Lebanon Daily News Brief 9/16/2021

Thursday, September 16, 2021


Iranian Fuel Arrives in Lebanon
In a deal brokered by Hezbollah, the first shipment of Iranian fuel arrived in Lebanon today. After the vessel docked in Syria, the shipment was trucked in to Lebanon by two convoys across the border. Hezbollah says three more vessels of Iranian fuel will arrive in Syria soon. [Al Jazeera]

Judge Bitar Issues Arrest Warrant for Former Minister
The lead judge of Lebanon’s domestic investigation into last year’s Beirut Port blast has issued an arrest warrant for a former government minister. Former public works minister Youssef Fenianos had failed to appear for questioning, leading to the arrest warrant issued by Judge Tarek Bitar. Bitar charged Fenianos and three other senior officials with intentional killing and negligence that led to the deadly port blast. [AP]

EU Parliament Calls for Continued Threat of Sanctions
Earlier this week, EU foreign policy chief Josep Borrell said that the threat of sanctions on Lebanese officials are no longer needed because Lebanon has formed a government. EU parliament members are responding with calls for sanctions on Lebanese officials should they obstruct the progress of the newly formed government. No names have been identified, but the EU parliament hopes the threat of sanctions will keep politicians focused on addressing Lebanon’s crises. [Reuters]


Financial Times
Shifting Geopolitics Offer Glimmer of Hope for Lebanon’s New Government
David Gardner

Gardner writes, “If the politics are the same, the geopolitics may be changing somewhat. France has been lobbying for a government of independents for a year, but recently President Emmanuel Macron targeted Iran, calling the new Iranian president, Ebrahim Raisi directly. Once Tehran assented to the new government, Hizbollah, its Lebanese paramilitary proxy, followed and, as a de facto parallel state, ensured the support of its Christian allies, headed by Michel Aoun, the president who had vetoed various cabinets. This looks to be part of a pattern after the US withdrawal from Afghanistan, and its gradual pullback from Syria and Iraq. Regional actors from Iran to Saudi Arabia are exploring de-escalation. If that progresses, countries like Lebanon, arenas of deadly competing influences, might just benefit.”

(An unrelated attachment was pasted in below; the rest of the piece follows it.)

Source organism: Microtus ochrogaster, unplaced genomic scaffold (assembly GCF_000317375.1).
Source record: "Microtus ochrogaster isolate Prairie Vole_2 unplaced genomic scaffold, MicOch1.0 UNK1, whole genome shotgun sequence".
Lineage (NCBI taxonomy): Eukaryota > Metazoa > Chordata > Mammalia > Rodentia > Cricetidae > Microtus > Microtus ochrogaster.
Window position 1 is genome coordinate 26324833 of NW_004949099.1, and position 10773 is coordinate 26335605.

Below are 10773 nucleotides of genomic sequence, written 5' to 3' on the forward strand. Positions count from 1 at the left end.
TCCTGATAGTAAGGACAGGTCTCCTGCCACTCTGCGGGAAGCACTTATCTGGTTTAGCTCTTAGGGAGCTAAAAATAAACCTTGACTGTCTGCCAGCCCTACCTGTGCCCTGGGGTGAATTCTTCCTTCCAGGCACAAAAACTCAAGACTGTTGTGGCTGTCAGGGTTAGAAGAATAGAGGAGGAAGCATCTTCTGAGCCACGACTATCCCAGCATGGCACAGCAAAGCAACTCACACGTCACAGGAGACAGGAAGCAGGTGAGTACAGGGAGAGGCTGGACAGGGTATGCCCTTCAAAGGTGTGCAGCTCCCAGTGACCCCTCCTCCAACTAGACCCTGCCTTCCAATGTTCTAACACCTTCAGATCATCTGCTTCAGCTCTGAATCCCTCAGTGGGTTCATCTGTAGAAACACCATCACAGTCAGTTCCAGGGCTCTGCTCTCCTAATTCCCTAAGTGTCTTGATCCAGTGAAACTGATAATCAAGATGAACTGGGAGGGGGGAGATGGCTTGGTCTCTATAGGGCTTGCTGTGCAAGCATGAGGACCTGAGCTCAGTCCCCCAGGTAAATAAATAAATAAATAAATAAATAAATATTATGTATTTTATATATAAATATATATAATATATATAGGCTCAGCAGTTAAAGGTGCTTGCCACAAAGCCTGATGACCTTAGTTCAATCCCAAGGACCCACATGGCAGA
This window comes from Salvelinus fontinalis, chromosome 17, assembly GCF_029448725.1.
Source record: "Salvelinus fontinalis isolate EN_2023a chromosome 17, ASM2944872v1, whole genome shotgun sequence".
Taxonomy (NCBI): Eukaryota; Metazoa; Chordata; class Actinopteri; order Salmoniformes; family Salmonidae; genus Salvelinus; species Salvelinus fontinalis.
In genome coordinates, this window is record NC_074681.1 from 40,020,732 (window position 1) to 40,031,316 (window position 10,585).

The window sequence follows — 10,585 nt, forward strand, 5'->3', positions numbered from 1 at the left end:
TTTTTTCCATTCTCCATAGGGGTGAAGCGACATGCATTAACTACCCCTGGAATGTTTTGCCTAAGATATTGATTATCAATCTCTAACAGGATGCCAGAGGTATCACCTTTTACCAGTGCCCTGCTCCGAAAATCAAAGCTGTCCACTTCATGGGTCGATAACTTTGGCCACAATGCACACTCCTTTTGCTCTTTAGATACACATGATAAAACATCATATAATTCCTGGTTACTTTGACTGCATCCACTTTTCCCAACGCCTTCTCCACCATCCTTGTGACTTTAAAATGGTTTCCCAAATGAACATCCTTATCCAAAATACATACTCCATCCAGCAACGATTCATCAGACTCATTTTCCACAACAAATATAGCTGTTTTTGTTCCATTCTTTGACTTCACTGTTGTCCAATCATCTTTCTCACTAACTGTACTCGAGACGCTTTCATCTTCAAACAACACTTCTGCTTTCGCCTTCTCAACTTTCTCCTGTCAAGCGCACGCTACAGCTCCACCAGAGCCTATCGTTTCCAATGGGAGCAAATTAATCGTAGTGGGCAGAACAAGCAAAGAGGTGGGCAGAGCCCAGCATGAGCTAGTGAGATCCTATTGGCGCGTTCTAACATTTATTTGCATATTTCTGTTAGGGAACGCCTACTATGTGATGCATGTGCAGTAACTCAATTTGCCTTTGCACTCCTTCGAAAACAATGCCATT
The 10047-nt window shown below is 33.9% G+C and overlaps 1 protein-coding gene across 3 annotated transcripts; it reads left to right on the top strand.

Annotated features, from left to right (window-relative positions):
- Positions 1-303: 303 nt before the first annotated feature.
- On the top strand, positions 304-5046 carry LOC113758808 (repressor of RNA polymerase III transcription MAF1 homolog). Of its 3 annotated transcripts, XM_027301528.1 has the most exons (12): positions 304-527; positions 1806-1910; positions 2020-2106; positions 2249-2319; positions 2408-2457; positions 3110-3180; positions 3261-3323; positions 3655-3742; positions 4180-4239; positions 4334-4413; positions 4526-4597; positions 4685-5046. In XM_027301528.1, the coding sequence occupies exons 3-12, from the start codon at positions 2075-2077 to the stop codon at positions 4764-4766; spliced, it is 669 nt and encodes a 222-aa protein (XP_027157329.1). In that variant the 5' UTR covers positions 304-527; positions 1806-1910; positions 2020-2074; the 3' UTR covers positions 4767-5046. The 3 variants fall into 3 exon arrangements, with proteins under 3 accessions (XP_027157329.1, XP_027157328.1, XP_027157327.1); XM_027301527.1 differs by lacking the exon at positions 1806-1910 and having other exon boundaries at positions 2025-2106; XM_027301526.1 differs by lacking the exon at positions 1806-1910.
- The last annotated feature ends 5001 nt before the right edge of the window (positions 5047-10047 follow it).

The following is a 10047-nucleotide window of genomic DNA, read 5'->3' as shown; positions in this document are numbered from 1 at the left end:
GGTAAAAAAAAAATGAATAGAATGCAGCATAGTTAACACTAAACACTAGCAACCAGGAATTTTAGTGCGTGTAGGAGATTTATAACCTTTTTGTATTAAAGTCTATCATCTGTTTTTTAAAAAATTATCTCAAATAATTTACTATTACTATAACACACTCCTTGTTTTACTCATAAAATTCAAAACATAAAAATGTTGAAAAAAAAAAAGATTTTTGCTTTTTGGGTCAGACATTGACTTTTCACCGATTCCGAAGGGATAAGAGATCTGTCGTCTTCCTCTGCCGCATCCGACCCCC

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The National
Lebanon Finally Has a Government, But Gebran Bassil Remains In Its Way
Michael Young

Young writes, “It took over a year for Lebanon’s political class to form a government, but many Lebanese are not sure whether to celebrate, even if most will admit that a continuation of the political vacuum was no longer tenable. But under the best of circumstances, Najib Mikati’s government will face multiple difficulties…Politically, Mr Mikati will have to deal with the political ambitions of Gebran Bassil…While Mr Mikati was unwilling to form a government that would have given the President and his son in law effective veto power, he accepted a compromise on two Christian ministers named outside of Mr Aoun’s and Mr Bassil’s quota. The ministers were chosen in agreement by Mr Aoun and Mr Mikati. This may create problems. While the two ministers are on good terms with both the President and Prime Minister, if they were to side with Mr Aoun in the future, that could give him and Mr Bassil the leverage they need to advance Mr Bassil’s interests, thereby undermining all Cabinet cohesion to Mr Mikati’s disadvantage.”

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Disclaimer: The views and opinions expressed in these articles are those of the author and do not necessarily reflect the position of the American Task Force on Lebanon, a non-profit, nonpartisan leadership organization of Lebanese-Americans.